Showing up to defend Israel’s right to exist (not lying in bed)

Why am I speaking at an academic conference on Israel’s right to exist at University College Cork (UCC) in March? After all, ‘International Law and the State of Israel: Legitimacy, Exceptionalism and Responsibility’ is the conference cancelled two years ago by Southampton University following protests from the Jewish community.

I am attending because I believe – like Marshall Brickman, Woody Allen’s co-script writer for the Oscar winning film Annie Hall – that ‘showing up is 80 per cent of life.’ Brickman added ‘Sometimes it’s easier to hide home in bed. I’ve done both.’

What does it mean to ‘hide home in bed’ when it comes to defending Israel’s right to exist in today’s intellectual culture? And what does it mean to ‘show up’?

‘Hiding in bed’ can take many forms.

It can mean creating lots of nice warm echo-chambers where Israel’s friends get together, tell each other how right they are, how perfect Israel is, and cheer each other up. Nothing wrong with that. Israel’s friends need to be heard and we all need a bit of cheer sometimes.

It can mean the anachronistic (and convenient) belief that only the elite matters: if you have the ear of the right people, then why pay any attention to those intellectuals?

And ‘hiding in bed’ can mean trying to ban things you don’t like.
But what all this has failed to understand, and for a very long time, is that Israel’s future will not be secured by organised home-team cheering, censorship or whispering in the ear of elites.

‘Showing up’ today means engaging in a public battle for the ear of what Israel’s own Ministry of Foreign Affairs has called the ‘global creative class’.

Like it or not, this class now sets the terms for the international standing of a country. The soft power of the world’s opinion formers – the public intellectuals, the commentators, the academics, the artists – is decisive in ‘framing’ a state to world opinion. More: as with every other major attitudinal change in western societies in the last 40 years, it is those with soft power that eventually reshapes the decision-making of those with hard power, as the recent 14-0 UNSC vote should have made clear.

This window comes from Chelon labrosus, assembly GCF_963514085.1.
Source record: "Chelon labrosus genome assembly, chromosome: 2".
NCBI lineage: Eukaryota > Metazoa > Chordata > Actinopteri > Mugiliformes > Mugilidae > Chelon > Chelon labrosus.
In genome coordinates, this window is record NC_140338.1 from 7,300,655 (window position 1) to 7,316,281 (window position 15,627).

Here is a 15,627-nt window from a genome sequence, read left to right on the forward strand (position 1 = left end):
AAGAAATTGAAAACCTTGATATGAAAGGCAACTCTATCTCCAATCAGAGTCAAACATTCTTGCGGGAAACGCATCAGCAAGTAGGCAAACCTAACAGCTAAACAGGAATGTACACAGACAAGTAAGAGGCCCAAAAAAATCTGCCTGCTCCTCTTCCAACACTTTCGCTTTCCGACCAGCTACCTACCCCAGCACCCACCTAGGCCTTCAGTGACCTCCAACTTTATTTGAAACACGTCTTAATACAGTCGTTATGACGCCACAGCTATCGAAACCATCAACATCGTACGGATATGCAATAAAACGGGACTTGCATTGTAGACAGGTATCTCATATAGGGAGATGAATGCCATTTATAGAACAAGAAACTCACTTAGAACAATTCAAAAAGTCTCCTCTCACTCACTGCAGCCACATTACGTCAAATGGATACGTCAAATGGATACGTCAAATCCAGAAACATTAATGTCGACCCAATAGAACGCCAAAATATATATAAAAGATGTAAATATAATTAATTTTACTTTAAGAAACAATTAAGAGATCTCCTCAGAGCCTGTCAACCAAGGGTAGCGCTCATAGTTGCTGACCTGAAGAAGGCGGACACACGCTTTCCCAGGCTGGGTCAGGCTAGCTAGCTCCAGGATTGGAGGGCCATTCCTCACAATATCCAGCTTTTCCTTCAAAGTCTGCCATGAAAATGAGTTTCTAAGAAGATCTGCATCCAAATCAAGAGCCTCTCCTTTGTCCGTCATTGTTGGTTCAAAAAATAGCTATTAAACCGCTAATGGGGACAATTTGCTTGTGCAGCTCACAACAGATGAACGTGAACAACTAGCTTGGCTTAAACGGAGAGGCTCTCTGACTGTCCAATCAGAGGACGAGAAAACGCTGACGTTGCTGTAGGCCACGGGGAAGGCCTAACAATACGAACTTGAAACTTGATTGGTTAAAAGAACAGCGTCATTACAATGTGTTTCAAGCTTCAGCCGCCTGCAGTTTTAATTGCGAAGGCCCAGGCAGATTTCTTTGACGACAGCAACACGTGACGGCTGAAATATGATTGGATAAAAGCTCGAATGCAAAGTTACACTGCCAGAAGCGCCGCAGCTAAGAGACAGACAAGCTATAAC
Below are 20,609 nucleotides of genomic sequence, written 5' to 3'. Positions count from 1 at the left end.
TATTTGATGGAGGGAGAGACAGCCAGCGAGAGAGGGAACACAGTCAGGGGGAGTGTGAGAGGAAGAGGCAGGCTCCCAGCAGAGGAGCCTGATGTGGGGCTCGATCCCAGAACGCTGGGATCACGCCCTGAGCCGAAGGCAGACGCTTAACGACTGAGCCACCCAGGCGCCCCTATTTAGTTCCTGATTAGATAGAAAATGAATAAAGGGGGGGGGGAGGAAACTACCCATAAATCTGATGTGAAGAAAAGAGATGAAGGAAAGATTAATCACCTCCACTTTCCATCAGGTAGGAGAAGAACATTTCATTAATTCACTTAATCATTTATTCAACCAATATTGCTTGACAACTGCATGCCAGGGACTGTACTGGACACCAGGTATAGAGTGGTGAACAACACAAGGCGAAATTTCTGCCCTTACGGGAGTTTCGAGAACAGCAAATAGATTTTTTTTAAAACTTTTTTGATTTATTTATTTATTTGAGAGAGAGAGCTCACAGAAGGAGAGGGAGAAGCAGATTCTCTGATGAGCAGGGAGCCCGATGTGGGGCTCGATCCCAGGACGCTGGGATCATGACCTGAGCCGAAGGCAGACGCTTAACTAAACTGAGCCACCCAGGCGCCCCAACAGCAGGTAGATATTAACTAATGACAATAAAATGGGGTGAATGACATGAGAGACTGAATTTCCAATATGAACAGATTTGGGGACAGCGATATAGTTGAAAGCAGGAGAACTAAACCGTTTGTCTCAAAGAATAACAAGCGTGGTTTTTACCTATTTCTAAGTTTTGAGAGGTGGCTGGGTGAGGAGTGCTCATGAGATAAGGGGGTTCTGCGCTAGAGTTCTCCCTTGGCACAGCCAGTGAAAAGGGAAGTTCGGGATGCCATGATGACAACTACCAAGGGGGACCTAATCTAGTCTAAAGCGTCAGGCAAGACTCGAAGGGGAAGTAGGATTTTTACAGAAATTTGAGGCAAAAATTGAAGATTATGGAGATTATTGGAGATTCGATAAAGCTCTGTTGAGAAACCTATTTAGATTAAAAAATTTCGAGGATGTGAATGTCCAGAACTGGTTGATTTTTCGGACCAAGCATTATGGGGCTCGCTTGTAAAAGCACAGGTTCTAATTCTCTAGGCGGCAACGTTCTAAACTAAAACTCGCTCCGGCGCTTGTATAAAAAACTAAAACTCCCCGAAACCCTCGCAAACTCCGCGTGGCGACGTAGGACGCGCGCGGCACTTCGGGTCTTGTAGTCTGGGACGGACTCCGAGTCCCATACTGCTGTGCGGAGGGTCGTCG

In our networked and media-saturated global society, to lose this class is the strategic danger to Israel. And the danger is real. For decades, an intellectual separation barrier has been built-up between Israel and this global creative class.

The barrier is formed by two things.

First, the creation of a sophisticated system of concepts and a detailed historical narrative which structures thought among the global creative class about Israel: ‘nakba,’ ‘ethnic cleansing,’ ‘apartheid state,’ ‘settler-colonialism,’ the Jews are an ‘invented people,’ ‘Zionism is racism,’ ‘one-state solution’ and more.

Second, a cadre, a set of activists, serious people with authority and a record in their organisations, who translate this system of concepts into a variety of idioms and forms of activism, each tailored to their organisation, each experienced as immanent to the values of, and so each influential within, academia, the churches, the trades unions, the charities, the human rights communities, the arts world, the liberal and social democratic parties, and so on.

‘Showing up’ to defend Israel’s right to exist means challenging this system of concepts and these activists not only with glib talking points, lobbying, infographics, glossy brochures and bans, but by a rigorous, intellectually coherent, academically respectable, politically progressive defence of the Jewish homeland: a counter-frame with historical depth and explanatory power that can be felt on the pulses of the generally progressive global creative class, and to keep it up until that class is moved to support Israel’s right to exist as a Jewish homeland with full rights for its national minority rather than oppose that right.

It is that defence of Israel’s right to exist I will present when I ‘show up’ in Cork. And which will be published in Fathom, BICOM’s online journal with its internationally-renowned writers and its quarter of a million (and growing) readers in academia, politics, the churches, the trades unions, the charities, the human rights communities, the arts world, the liberal and social democratic parties, and so on.

About the Author
Professor Alan Johnson is the Editor of Fathom: for a deeper understanding of Israel and the region and Senior Research Fellow at the Britain Israel Communications and Research Centre (BICOM).
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